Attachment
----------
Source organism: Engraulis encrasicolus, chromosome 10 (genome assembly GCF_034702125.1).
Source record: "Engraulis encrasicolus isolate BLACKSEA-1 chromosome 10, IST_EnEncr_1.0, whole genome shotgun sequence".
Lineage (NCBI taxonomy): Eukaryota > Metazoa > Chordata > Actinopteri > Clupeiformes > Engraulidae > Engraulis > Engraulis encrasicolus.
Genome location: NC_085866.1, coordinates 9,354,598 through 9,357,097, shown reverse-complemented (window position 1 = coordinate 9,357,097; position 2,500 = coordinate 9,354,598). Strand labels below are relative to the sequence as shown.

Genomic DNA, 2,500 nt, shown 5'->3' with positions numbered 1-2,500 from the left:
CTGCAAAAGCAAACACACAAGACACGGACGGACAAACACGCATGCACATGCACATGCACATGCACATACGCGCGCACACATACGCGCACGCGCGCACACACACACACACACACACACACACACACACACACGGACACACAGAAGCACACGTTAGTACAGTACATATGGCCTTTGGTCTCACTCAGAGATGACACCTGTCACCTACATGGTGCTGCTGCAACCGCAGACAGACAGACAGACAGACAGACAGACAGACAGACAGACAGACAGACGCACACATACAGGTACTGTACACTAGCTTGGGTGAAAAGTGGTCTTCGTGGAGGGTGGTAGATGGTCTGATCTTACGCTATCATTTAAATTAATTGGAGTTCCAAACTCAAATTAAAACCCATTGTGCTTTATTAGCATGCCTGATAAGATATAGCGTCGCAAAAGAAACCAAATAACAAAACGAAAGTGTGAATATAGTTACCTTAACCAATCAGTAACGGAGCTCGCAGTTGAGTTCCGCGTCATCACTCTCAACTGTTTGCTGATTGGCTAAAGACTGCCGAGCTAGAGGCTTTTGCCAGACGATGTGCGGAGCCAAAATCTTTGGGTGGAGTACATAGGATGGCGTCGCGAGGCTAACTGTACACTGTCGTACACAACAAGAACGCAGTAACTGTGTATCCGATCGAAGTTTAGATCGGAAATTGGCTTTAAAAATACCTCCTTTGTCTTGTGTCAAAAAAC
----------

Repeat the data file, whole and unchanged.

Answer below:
Source organism: Engraulis encrasicolus, chromosome 10 (genome assembly GCF_034702125.1).
Source record: "Engraulis encrasicolus isolate BLACKSEA-1 chromosome 10, IST_EnEncr_1.0, whole genome shotgun sequence".
Lineage (NCBI taxonomy): Eukaryota > Metazoa > Chordata > Actinopteri > Clupeiformes > Engraulidae > Engraulis > Engraulis encrasicolus.
Genome location: NC_085866.1, coordinates 9,354,598 through 9,357,097, shown reverse-complemented (window position 1 = coordinate 9,357,097; position 2,500 = coordinate 9,354,598). Strand labels below are relative to the sequence as shown.

Genomic DNA, 2,500 nt, shown 5'->3' with positions numbered 1-2,500 from the left:
CTGCAAAAGCAAACACACAAGACACGGACGGACAAACACGCATGCACATGCACATGCACATGCACATACGCGCGCACACATACGCGCACGCGCGCACACACACACACACACACACACACACACACACACACGGACACACAGAAGCACACGTTAGTACAGTACATATGGCCTTTGGTCTCACTCAGAGATGACACCTGTCACCTACATGGTGCTGCTGCAACCGCAGACAGACAGACAGACAGACAGACAGACAGACAGACAGACAGACAGACGCACACATACAGGTACTGTACACTAGCTTGGGTGAAAAGTGGTCTTCGTGGAGGGTGGTAGATGGTCTGATCTTACGCTATCATTTAAATTAATTGGAGTTCCAAACTCAAATTAAAACCCATTGTGCTTTATTAGCATGCCTGATAAGATATAGCGTCGCAAAAGAAACCAAATAACAAAACGAAAGTGTGAATATAGTTACCTTAACCAATCAGTAACGGAGCTCGCAGTTGAGTTCCGCGTCATCACTCTCAACTGTTTGCTGATTGGCTAAAGACTGCCGAGCTAGAGGCTTTTGCCAGACGATGTGCGGAGCCAAAATCTTTGGGTGGAGTACATAGGATGGCGTCGCGAGGCTAACTGTACACTGTCGTACACAACAAGAACGCAGTAACTGTGTATCCGATCGAAGTTTAGATCGGAAATTGGCTTTAAAAATACCTCCTTTGTCTTGTGTCAAAAAAC